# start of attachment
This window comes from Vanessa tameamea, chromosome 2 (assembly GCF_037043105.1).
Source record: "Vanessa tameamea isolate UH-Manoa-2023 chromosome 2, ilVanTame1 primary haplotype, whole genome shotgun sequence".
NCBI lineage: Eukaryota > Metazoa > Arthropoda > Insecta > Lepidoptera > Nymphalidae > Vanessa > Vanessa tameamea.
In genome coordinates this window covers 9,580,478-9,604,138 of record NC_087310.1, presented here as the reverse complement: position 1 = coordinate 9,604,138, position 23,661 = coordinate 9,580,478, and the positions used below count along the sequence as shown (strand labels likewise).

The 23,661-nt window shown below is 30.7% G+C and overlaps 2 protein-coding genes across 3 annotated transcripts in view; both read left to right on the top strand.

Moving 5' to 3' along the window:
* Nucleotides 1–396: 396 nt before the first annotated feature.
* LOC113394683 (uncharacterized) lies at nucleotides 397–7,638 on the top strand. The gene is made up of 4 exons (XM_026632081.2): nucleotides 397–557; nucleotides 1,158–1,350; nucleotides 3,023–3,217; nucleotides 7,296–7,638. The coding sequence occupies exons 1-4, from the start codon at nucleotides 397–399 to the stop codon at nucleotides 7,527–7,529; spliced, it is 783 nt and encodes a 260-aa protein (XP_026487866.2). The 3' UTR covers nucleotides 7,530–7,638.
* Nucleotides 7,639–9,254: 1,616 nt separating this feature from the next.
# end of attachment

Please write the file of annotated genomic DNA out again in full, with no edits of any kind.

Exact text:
This window comes from Vanessa tameamea, chromosome 2 (assembly GCF_037043105.1).
Source record: "Vanessa tameamea isolate UH-Manoa-2023 chromosome 2, ilVanTame1 primary haplotype, whole genome shotgun sequence".
NCBI lineage: Eukaryota > Metazoa > Arthropoda > Insecta > Lepidoptera > Nymphalidae > Vanessa > Vanessa tameamea.
In genome coordinates this window covers 9,580,478-9,604,138 of record NC_087310.1, presented here as the reverse complement: position 1 = coordinate 9,604,138, position 23,661 = coordinate 9,580,478, and the positions used below count along the sequence as shown (strand labels likewise).

The 23,661-nt window shown below is 30.7% G+C and overlaps 2 protein-coding genes across 3 annotated transcripts in view; both read left to right on the top strand.

Moving 5' to 3' along the window:
* Nucleotides 1–396: 396 nt before the first annotated feature.
* LOC113394683 (uncharacterized) lies at nucleotides 397–7,638 on the top strand. The gene is made up of 4 exons (XM_026632081.2): nucleotides 397–557; nucleotides 1,158–1,350; nucleotides 3,023–3,217; nucleotides 7,296–7,638. The coding sequence occupies exons 1-4, from the start codon at nucleotides 397–399 to the stop codon at nucleotides 7,527–7,529; spliced, it is 783 nt and encodes a 260-aa protein (XP_026487866.2). The 3' UTR covers nucleotides 7,530–7,638.
* Nucleotides 7,639–9,254: 1,616 nt separating this feature from the next.